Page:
Wendy

dwhite0849's picture
dwhite0849

i freeze my extra tomatoes whole.  when i thaw them the skin peels right off without any work at all.  i just drain and seed them and use them for cooking.  and yes sliced on a pizza.  i love the no work part.

pattycakes's picture
pattycakes

Every few days I get a big lug of tomatoes. I roughly chop them and throw them in a big stainless pot with sliced onion, garlic, basil, and oregano. I cook them on low until everything's soft then put them through my food mill. Sometimes I can the sauce, sometimes I freeze it. I could reduce it if I wanted a more concentrated sauce for pizza, but I haven't done that yet. Either way, the sauce makes a welcome treat in the winter when I want a good sauce for anything-pasta, soup, or even a Bloody Mary.


I have also frozen them whole in plastic bags and then added them to soups and stews. Tomatoes are notably one of the few things that can be frozen without blanching or an acid bath, but the freezer is challenged at this point. Canning after cooking is a great, low-energy way to keep them if you have the shelf space.


Patricia

flourgirl51's picture
flourgirl51

Freezing takes up a lot of room and energy. Why not dehydrate them? Dehydrated tomatoes are great when rehydrated. My personal preference would be dehydrating as a first choice, canning them as a second choice and freezing them as a last resort.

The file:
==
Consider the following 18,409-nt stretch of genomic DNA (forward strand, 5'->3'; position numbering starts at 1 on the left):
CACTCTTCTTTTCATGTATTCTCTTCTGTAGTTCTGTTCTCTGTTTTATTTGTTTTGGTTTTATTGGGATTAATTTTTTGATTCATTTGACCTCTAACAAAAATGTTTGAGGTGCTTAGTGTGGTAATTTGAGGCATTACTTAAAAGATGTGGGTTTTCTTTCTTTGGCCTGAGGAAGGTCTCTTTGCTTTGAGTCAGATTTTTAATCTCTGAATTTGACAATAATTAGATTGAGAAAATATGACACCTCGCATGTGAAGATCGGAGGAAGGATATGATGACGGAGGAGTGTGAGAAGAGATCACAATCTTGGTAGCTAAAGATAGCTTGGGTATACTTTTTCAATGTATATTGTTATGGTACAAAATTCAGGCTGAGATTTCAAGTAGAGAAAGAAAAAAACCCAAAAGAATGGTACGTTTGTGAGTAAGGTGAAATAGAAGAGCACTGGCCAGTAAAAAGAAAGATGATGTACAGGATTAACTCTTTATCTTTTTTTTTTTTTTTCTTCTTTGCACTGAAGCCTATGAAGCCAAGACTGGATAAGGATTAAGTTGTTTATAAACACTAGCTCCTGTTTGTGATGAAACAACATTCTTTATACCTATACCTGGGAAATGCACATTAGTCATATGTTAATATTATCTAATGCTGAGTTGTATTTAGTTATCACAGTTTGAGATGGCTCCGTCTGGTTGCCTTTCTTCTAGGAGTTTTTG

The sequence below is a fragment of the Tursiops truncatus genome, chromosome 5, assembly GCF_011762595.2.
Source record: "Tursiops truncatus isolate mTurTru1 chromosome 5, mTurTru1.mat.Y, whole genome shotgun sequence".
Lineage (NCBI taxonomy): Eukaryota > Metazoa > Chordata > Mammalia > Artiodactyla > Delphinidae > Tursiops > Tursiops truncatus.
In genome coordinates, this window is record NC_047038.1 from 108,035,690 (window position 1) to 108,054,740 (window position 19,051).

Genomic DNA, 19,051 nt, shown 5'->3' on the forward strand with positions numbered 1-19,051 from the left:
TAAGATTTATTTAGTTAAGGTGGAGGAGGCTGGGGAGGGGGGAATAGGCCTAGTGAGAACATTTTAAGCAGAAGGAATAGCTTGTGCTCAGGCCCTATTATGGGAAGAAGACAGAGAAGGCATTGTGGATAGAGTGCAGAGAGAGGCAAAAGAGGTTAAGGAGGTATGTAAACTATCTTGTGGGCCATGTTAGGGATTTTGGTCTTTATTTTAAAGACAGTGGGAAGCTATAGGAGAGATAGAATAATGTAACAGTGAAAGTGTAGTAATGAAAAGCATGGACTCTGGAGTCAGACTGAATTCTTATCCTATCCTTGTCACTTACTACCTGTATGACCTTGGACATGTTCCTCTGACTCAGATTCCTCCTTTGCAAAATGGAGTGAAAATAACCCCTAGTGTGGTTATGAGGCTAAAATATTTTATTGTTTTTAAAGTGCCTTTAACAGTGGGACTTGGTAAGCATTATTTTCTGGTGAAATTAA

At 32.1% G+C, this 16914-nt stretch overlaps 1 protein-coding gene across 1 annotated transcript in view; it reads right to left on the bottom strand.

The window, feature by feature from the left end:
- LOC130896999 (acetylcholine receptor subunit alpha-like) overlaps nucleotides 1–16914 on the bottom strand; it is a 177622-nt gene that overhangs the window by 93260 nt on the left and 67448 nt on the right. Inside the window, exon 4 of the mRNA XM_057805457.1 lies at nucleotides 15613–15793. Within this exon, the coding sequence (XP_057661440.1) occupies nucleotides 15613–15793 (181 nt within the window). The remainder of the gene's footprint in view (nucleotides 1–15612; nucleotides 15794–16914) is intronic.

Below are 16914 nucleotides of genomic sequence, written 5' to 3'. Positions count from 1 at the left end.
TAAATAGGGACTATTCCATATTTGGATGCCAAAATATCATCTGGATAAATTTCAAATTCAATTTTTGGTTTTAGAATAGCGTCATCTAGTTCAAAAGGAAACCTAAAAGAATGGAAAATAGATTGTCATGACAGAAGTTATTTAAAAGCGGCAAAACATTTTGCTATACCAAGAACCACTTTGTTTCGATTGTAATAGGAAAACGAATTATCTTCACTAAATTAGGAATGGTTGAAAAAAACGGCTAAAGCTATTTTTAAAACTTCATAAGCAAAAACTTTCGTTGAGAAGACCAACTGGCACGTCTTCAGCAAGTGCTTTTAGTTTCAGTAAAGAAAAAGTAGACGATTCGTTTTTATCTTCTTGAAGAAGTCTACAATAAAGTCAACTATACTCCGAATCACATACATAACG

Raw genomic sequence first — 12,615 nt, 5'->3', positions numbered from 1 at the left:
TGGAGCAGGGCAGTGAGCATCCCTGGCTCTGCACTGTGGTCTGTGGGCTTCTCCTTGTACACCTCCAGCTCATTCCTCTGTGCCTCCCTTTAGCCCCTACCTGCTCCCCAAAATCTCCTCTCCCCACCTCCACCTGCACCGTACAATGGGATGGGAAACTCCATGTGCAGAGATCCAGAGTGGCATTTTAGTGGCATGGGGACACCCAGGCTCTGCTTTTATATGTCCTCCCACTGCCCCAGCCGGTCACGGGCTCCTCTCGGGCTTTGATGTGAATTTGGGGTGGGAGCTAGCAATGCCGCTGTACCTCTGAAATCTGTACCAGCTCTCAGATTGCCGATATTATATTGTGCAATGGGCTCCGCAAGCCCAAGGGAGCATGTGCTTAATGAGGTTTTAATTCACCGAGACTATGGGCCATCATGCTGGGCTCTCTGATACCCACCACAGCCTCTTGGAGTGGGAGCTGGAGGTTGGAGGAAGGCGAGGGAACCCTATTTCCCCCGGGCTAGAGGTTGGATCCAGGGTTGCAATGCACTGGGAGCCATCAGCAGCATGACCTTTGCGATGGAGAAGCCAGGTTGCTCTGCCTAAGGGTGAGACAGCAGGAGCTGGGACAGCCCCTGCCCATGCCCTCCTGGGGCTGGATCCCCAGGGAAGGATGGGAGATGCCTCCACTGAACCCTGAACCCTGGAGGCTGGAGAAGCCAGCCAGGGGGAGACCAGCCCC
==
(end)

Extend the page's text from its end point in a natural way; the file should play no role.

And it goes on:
weavershouse's picture
weavershouse

Like Betty, I oven roast tomatoes sliced in half. I put some olive oil in the middle of a large cookie sheet, slice the tomatoes lengthwise (usually Italian tomatoes) and dip them cut side down in the oil and turn them over so the skin side is down. I don't use salt or pepper. When a tray is full I put it in a 240ºF oven and roast till they're still soft but have lost a lot of their juice. The low temperature keeps the oil from burning and making the pan hard to clean. They are so good we eat them like candy when they come out of the oven. The rest I put in small sandwich freezer bags laying flat. That way when a want a few I can just break off what I need. They are so good I do half our tomatoes in the oven and throw the rest whole in plastic freezer bags to use through the winter.


 


Sometimes I throw a whole bag of frozen tomatoes in a bowl and put it in the oven at a medium heat and bake till I decide they've baked enough. The skins can be pulled out but we don't mind them. Then I add salt and pepper and maybe a little sugar for the best stewed tomatoes. Yum.


 


For breakfast we toss a few oven roasted tomatoes for each of us into the pan when we're frying eggs. I just keep them on the side of the pan till they warm up and serve them with the eggs. So good with a good sourdough toast.


 


weavershouse